Law Practice Magazine
Partner to Leader
Rising to the Top
Tips for a Smooth Transition
Tips for a Smooth Transition
Creation of multitier partnerships has been a major trend for more than 10 years. Various sources estimate that over 60 percent of firms with more than 150 lawyers and 50 percent of firms with 50 to 150 lawyers now have at least one nonequity tier. And these days even smaller firms—some with as few as 10 lawyers—are joining in the trend.
So why does this trend continue to expand in firms of all sizes? From a firm’s perspective there are several reasons for creating a tier of nonequity or income partners. Whether firms admit it or not, the principal reason is usually to avoid slicing the profit pie into more, and possibly smaller, pieces to maintain a high net income per equity partner. But firms have other reasons, too.
One is to extend the track to equity partnership so younger lawyers have more time to develop their skills, including marketing and business development. Another is to retain associates who will not be elected equity partners and might otherwise leave the firm. And in some firms the real but unstated reason is to postpone the often difficult decision of who should be made a “full” partner.
On the other hand, there are more than a few young lawyers today who don’t want to become full partners. One reason is that they don’t want to assume the responsibilities required of equity partners. Another reason for many is that they have young and growing families and so don’t want, or can’t afford, to come up with the money to buy into the firm. But the most oft-stated reason is that they just don’t want to work the additional hours required of most full partners. The Holy Grail for these lawyers is a better quality of life.
There are two principal types of nonequity partnerships—permanent and temporary. In firms where the category is intended to be permanent, those who are made nonequity partners generally are not considered for equity status at a later time—although there can be exceptions.
In firms where the status is defined as temporary, or just an additional step to full partnership, associates (and sometimes laterals) are elected nonequity partners for a designated period, usually not more than two years. They are then considered for equity partnership. The additional time before reaching equity status enables these lawyers to gain more experience in their chosen areas of practice, in client service and in business development. And, of course, it gives the firm more time to evaluate these lawyers’ potential as stakeholders.
Some firms that have a temporary nonequity tier also provide for exceptions so that a “fast-track” associate may bypass the tier and be elected directly to equity partnership. Some of these firms also allow associates to request temporary nonequity status if they wish to work part-time for a while (usually to start a family) but then return to full-time practice.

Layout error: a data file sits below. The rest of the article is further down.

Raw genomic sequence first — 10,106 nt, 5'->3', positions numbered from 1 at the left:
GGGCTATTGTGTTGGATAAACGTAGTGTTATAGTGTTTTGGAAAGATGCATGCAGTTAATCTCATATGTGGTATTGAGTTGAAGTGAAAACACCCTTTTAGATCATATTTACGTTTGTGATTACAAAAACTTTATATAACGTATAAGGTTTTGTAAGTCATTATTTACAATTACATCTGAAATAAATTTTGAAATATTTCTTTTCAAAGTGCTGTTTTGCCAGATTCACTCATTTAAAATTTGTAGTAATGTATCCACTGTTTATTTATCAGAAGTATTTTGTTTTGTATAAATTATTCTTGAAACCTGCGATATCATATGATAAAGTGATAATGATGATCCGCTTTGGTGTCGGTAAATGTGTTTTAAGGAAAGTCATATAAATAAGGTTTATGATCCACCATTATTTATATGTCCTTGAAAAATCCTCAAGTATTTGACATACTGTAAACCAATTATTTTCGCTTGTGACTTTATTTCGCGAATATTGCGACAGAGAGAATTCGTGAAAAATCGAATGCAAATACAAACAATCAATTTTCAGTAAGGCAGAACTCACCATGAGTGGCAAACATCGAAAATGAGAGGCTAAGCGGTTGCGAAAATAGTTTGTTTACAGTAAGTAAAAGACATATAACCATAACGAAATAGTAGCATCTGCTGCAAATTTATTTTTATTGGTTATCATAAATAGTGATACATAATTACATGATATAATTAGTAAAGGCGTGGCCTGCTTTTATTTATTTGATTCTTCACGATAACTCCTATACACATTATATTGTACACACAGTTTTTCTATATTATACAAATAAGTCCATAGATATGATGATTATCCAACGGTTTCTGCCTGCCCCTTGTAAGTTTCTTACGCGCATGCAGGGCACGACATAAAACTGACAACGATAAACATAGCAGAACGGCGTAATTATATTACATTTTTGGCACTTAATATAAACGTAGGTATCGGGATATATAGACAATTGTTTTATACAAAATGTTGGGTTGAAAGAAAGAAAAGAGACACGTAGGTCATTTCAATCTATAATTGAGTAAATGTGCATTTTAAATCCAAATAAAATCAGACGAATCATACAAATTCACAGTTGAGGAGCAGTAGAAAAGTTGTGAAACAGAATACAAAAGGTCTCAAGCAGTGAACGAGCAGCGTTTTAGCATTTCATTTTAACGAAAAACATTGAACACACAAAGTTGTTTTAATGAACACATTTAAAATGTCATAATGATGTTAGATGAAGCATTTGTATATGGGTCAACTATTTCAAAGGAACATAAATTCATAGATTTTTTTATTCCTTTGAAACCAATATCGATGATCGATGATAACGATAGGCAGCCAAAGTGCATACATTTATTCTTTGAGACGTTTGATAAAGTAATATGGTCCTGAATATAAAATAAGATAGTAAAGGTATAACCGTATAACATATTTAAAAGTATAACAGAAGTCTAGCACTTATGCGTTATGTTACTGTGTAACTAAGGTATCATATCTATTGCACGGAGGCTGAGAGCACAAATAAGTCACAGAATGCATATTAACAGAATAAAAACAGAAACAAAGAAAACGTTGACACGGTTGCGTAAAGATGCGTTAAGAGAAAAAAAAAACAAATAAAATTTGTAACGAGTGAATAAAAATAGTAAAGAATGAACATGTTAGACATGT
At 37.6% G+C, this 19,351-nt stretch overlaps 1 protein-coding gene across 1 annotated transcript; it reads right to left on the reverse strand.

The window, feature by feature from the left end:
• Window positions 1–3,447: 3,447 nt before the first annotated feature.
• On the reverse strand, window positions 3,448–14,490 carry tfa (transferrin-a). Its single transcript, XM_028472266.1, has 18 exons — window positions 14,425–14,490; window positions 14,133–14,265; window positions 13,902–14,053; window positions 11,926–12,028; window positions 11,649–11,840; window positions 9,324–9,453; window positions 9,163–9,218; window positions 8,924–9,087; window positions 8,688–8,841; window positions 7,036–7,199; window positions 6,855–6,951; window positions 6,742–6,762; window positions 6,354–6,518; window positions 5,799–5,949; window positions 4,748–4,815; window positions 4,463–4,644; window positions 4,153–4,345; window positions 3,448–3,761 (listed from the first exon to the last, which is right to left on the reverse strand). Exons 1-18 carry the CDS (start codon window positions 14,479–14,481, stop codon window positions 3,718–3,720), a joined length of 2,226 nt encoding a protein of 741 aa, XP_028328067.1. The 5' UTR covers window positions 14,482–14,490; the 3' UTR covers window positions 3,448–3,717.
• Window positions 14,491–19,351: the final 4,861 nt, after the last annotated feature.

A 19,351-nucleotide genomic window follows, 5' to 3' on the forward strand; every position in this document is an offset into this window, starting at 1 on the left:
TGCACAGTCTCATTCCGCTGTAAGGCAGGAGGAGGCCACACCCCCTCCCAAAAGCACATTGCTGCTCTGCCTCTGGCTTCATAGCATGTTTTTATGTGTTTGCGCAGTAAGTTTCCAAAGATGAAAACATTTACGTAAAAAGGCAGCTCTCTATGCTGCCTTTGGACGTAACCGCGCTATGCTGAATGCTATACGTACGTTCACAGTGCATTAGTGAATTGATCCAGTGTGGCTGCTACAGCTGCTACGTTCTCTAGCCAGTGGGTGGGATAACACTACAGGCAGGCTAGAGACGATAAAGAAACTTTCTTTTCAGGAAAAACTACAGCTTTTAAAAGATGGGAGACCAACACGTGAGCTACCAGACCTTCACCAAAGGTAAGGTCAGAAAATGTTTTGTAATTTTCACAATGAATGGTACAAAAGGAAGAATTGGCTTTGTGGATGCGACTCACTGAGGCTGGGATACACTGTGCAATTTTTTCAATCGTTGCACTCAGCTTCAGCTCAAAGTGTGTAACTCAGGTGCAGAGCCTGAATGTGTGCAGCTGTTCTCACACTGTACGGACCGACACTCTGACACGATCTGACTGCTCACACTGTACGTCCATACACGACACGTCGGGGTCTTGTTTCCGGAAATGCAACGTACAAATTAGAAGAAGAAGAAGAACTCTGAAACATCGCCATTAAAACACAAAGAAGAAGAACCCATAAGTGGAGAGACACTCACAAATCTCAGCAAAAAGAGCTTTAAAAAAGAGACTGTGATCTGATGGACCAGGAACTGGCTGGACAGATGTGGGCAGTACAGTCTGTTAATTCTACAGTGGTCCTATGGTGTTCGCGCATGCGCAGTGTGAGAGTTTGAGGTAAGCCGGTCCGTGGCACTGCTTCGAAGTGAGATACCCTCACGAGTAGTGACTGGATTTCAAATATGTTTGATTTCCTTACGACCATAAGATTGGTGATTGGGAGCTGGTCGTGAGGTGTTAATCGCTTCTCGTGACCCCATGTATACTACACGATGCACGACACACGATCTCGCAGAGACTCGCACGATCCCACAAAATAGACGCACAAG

In addition, some firms combine the temporary and permanent categories in their nonequity tier. A key advantage of having both is that it provides some flexibility in allowing a supposedly “permanent” nonequity partner to enter candidacy for equity partnership at some point in the future.
Regardless of whether it is temporary or permanent (or combined), nonequity partnership generally involves the following:
As other commentators have noted, probably the principal disadvantage of nonequity partnership—especially in firms where it’s a permanent status—is that these partners may be considered “second-class” citizens by others in the firm (and even by themselves). This is particularly true in the case of lawyers who still want to become equity partners. As a result, some of them will gladly leave the firm if offered equity status elsewhere.
But there are some significant advantages for nonequity partners. Outside the firm, they are titled and regarded as “partners,” on the same level as equity partners. If their nonequity status is temporary, they have additional time to develop, professionally and personally, before facing the possibility of not being elected to equity partnership. Those lawyers who would be considered for equity status but wish to work part-time (for a few years or permanently) can still become partners. And lawyers who want to be part of the firm but don’t wish to assume the financial obligations (or risk) and the time commitments required of the stakeholders can still become partners.
It should also be noted that in many firms some of the nonequity partners receive higher compensation than some of the equity partners.
In addition to the preceding advantages, there are also leadership opportunities for nonequity or income partners. Most of these are the result of serving on and, in some cases, even chairing important committees in the firm. Some examples of key committees that often include nonequity partners are technology, recruiting and marketing. Plus many firms include at least one nonequity partner on the strategic planning committee. And in the firms that include nonequity partners on the executive committee, these lawyers are generally considered to be among the firm’s future leaders.
Furthermore, as mentioned earlier, there are firms that appoint a nonequity partner as the chair of an important committee. As just one example, in a client firm of mine, which has 37 equity partners and 10 nonequity ones, the chair of the technology committee is a nonequity partner and is in charge of developing the firm’s first technology plan.
So, whether they become nonequity partners because of lifestyle choices, financial reasons or otherwise, these lawyers can still achieve leadership roles in their firms if they want to. Referring to the old television ad for Stroh’s beer, a nonequity partner leader even said to me recently, “It doesn’t get any better than this.”